Some day the year 2000 may well be recorded in Korean history books as the year two leaders of the divided nation -- the Southerner Kim Dae-jung and his Northern counter-part Kim Jong-il -- kicked off a political process that eventually lead to the peaceful reunification of the divided peninsula.
The present situation in Korea is special: Here history is in the making.
What was hardly imaginable just 12 months ago, has almost become political routine: senior officials from South and North gathering around a negotiating table aiming at promoting the relations between the two countries. For the political observer it has become rather burdensome to keep track of all the meetings and contacts, the statements and communiques. Put together these exchanges document just how much "in a political-diplomatic sense" the Koreas have moved closer to what we may term normal bilateral relations.
By Yu Sha
In the many reviews published these days the June summit between Kim Dae-jung and Kim, Jong-il in Pyongyang has been termed the outstanding political event for Korea this past year. In the political process leading up to the summit the international actors usually very involved in the Korean question were degraded to mere diplomatic onlookers. In their Joint Declaration of June 15 Seoul and Pyongyang agreed to "resolve the question of unification independently and through the joint efforts of the Korean people".
This wording continues to sound like a diplomatic slap in the face for all those non-Koreans aspiring to play a major role in peninsular affairs. It is in this regard, that the most significant changes should be expected in the Korean developments in the coming year: I anticipate the Korean issue to be increasingly internationalized, with the international powers once more playing a more prominent role.
There are indications that we may witness extraordinary developments as soon as March. Why?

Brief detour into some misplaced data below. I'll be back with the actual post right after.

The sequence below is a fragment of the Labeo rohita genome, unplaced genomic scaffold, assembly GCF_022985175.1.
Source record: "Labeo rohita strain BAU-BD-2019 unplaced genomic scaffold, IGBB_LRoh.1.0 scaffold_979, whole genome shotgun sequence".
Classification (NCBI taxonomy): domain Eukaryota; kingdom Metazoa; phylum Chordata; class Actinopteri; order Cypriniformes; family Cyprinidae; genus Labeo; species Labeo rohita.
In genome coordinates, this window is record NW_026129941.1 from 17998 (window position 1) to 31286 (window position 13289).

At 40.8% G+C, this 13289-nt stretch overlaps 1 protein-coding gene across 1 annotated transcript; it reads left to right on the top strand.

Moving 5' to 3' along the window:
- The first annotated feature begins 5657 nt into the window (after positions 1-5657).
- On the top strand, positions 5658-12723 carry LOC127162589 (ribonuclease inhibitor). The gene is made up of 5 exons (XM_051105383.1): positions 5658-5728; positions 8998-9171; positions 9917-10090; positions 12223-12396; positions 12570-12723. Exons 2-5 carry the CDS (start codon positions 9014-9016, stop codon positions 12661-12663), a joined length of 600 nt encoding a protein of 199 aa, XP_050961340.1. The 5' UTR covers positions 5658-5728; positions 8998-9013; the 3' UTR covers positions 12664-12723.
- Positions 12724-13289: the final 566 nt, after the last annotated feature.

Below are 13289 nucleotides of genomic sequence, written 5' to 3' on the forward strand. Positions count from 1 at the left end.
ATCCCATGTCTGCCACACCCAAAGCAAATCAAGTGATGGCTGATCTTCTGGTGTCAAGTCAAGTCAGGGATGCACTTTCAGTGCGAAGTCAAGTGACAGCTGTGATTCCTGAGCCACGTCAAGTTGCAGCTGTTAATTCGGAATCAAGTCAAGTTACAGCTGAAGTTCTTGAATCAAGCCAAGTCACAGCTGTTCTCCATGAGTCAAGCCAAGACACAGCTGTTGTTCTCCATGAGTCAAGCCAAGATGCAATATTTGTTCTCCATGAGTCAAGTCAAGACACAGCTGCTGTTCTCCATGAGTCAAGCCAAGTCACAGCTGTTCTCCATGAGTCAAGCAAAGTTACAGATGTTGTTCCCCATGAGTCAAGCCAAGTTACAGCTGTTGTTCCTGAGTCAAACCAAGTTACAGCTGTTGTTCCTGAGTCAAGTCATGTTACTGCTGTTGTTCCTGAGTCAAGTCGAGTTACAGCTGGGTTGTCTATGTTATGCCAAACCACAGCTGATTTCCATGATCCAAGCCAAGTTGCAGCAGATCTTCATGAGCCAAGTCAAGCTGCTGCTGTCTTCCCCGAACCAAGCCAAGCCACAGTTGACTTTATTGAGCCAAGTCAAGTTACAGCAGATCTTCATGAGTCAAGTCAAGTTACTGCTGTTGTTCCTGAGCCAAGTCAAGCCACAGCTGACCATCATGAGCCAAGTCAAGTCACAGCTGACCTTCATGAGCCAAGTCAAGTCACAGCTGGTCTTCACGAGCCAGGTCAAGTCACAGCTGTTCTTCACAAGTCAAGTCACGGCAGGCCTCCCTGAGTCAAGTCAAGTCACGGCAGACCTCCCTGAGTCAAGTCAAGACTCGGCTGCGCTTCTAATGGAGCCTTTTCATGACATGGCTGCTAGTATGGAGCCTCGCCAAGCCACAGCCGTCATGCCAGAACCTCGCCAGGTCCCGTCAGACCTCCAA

One explanation is, that by then President Kim Dae-jung hopes to have completed his domestic homework, that is the economic and administrative reforms and restructuring, freeing once more his hands to deal with the North Korea-file.
Furthermore the political situation in the US should have cleared up by then, with the new Administration not only under control, but also determined on how to proceed regarding Korea. Presumably we will see even more summit diplomacy in and around the Koreas in 2001 than we saw in the year before. And most probably the South Korean President, decorated with the Nobel Peace Prize and respected throughout the world, will once more take up center stage: President Kim was one of the first foreign leaders to speak on the phone with President-elect George W. Bush. It seems the two leaders have already found common ground as to when to meet. "I am considering visiting the US in March," President Kim was quoted as telling Bush.
According to a Russian news agency which,due to old, friendly ties in Pyongyang is usually well informed on North Korea, March will also witness the historic return-visit of North Korean leader Kim Jong-il to Seoul.
According to that source, the two sides are already working out the text of the joint declaration to be signed at the second inter-Korean summit. Kim Dae-jung has lifted the expectations as to the importance of that document: "We are going to sign an agreement more far-reaching than the June 15th Declaration, if Chairman Kim, Jong-il comes to Seoul," the South Korean leader said recently. He then said, more specifically, that he intends to seek an improvement of epochal proportions in terms of peace on the Korean Peninsula, leaving little doubt that the signing of a peace treaty to replace the armistice agreement may well be the next historic achievement.
Although there is general agreement that the signing of a peace treaty is high on the political agenda, the procedures to be followed are all from clear. Possibly, the Koreans will first come to an agreement on this crucial matter in their bilateral dealings, and triumphantly announce this at the end of the second summit meeting to be held in Seoul sometime in the first half of the new year.